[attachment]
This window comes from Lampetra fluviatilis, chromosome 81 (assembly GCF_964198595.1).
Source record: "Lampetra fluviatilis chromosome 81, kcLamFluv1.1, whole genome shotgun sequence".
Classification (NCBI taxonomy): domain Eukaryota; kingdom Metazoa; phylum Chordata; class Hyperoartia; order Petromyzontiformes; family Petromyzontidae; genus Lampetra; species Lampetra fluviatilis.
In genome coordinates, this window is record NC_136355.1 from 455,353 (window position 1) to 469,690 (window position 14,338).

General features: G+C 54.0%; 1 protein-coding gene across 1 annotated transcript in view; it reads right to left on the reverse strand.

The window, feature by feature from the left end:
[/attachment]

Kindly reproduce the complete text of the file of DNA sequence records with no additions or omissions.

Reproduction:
This window comes from Lampetra fluviatilis, chromosome 81 (assembly GCF_964198595.1).
Source record: "Lampetra fluviatilis chromosome 81, kcLamFluv1.1, whole genome shotgun sequence".
Classification (NCBI taxonomy): domain Eukaryota; kingdom Metazoa; phylum Chordata; class Hyperoartia; order Petromyzontiformes; family Petromyzontidae; genus Lampetra; species Lampetra fluviatilis.
In genome coordinates, this window is record NC_136355.1 from 455,353 (window position 1) to 469,690 (window position 14,338).

General features: G+C 54.0%; 1 protein-coding gene across 1 annotated transcript in view; it reads right to left on the reverse strand.

The window, feature by feature from the left end: